Mikheil Saakashvili came to polling station with his wife and son.
Votes are being counted in Georgia's parliamentary elections, with first preliminary results showing the opposition Georgian Dream coalition of billionaire Bidzina Ivanishvili ahead of the United National Movement (UNM) party of President Mikheil Saakashvili.
The Central Election Commission said that with ballots from about 20 percent of polling stations counted under the party-list system, Georgian Dream had 54 percent and UNM had 41 percent.
Seventy-seven members of parliament are being elected based on party lists. The remaining 73 members are being elected directly in voting districts.
Earlier, Saakashvili admitted the opposition had won the party vote, but he said his party was far ahead in the direct elections.
Saakashvili came to power in the bloodless Rose Revolution of 2003 and his presidential mandate ends in 2013.
He has steered Georgia away from Russia and toward the West.
As he voted, Saakashvili said much was at stake in the election.
“Lots of things are being decided right now in our country for the region, for development, for the future not only of this nation but of what happens to the European dream in this part of the world, what happens to the idea of democracy in this part of the world, what happens to the idea of reforms in this part of the world,” Saakashvili said.
Saakashvili had said Ivanishvili would move Georgia away from the West and bring it back into Moscow's orbit.
Ivanishvili denied this. The billionaire said he would pursue Georgia's strategic goals of joining NATO and the European Union, as well as normalizing relations with Russia.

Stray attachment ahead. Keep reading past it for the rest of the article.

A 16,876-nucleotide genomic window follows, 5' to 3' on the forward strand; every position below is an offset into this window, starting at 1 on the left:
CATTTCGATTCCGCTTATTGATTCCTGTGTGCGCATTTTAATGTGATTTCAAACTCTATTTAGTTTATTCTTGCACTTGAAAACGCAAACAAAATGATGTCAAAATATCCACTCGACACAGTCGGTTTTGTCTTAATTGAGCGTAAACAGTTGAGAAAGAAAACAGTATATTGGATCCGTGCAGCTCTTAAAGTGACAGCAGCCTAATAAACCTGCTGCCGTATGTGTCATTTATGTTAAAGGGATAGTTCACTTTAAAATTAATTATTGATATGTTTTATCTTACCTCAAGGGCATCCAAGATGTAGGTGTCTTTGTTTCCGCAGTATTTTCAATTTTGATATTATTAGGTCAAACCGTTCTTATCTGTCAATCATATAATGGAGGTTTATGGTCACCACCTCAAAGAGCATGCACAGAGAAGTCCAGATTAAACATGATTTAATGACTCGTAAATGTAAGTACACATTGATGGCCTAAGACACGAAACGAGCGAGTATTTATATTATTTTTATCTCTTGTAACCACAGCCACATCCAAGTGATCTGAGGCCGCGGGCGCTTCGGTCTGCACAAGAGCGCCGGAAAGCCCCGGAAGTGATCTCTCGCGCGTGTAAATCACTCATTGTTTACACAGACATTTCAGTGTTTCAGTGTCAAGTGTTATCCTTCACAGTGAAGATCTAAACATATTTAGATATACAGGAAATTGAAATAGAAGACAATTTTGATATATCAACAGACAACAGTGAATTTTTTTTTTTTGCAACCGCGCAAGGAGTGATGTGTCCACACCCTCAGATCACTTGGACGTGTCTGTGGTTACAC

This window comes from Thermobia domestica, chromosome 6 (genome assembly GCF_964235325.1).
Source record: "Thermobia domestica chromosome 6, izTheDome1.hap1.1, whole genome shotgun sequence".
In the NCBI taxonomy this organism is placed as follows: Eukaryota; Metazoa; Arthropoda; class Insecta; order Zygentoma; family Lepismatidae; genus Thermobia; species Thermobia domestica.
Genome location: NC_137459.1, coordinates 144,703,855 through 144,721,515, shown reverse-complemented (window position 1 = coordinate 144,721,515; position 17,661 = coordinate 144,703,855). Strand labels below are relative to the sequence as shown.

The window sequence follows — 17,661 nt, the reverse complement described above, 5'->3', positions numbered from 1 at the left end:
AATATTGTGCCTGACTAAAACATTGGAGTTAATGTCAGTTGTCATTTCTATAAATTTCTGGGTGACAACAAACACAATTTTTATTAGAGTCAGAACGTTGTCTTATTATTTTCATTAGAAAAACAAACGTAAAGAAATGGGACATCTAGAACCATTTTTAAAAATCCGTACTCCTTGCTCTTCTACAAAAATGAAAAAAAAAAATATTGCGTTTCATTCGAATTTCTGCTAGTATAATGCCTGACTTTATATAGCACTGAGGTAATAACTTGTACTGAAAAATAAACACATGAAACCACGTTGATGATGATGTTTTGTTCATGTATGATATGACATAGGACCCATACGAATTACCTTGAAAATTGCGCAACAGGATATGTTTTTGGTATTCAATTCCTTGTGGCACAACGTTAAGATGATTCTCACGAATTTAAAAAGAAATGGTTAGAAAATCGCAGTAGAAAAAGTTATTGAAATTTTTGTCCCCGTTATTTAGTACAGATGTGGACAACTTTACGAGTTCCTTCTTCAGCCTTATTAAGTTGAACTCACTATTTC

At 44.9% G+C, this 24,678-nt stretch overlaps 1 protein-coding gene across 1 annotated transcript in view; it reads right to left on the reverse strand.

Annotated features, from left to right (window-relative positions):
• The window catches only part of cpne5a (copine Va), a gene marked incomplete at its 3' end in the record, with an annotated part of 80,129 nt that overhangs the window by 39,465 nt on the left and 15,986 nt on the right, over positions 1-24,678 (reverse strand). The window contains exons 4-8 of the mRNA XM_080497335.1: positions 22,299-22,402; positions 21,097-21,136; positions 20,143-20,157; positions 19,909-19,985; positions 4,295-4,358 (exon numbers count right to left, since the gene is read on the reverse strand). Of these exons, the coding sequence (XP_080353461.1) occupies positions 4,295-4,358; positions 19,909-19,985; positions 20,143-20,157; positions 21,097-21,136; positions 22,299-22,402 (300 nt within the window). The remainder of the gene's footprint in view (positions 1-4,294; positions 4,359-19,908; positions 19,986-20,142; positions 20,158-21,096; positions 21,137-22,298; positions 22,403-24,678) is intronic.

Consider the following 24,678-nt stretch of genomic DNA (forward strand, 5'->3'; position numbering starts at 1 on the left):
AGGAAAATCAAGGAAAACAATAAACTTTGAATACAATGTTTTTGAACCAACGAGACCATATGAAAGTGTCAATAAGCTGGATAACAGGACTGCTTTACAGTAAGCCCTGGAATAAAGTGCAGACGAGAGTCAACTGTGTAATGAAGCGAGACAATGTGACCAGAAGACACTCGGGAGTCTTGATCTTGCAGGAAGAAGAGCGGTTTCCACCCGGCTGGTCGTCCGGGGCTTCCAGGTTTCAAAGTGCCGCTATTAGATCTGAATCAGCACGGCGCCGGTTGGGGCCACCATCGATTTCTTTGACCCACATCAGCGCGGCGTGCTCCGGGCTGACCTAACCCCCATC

Those ties were damaged in 2008 when the two countries fought a brief war over two Georgian breakaway regions.
Ivanishvili said, if elected, that his side would work for the “benefit of the people.”
“We are the team that you can trust. We are the team that will take the power into our hands and use it for the benefit of the people. We should win in elections,” Ivanishvili said.
The West is watching the vote closely.
NATO Secretary-General Anders Fogh Rasmussen said in Brussels that the election was “a litmus test of the way democracy works in Georgia.”
The U.S. ambassador to Georgia, Richard Norland, had called for a peaceful election.
The opposition complained of harassment in the lead-up to the vote.
Amnesty International condemned human rights abuses during election campaigning.
“While the Georgian Dream coalition has by and large been able to get its message across to Georgian voters, many of its supporters have been fined, fired, harassed, or detained for expressing their political views,” said Natalia Nozadze, Amnesty International’s expert on Georgia.
Observers from the Organization for Security and Cooperation in Europe described the election campaign as “confrontational and rough.”
The run-up to the October 1 vote had been colored by mass protests against police brutality and torture in Georgia's prison system.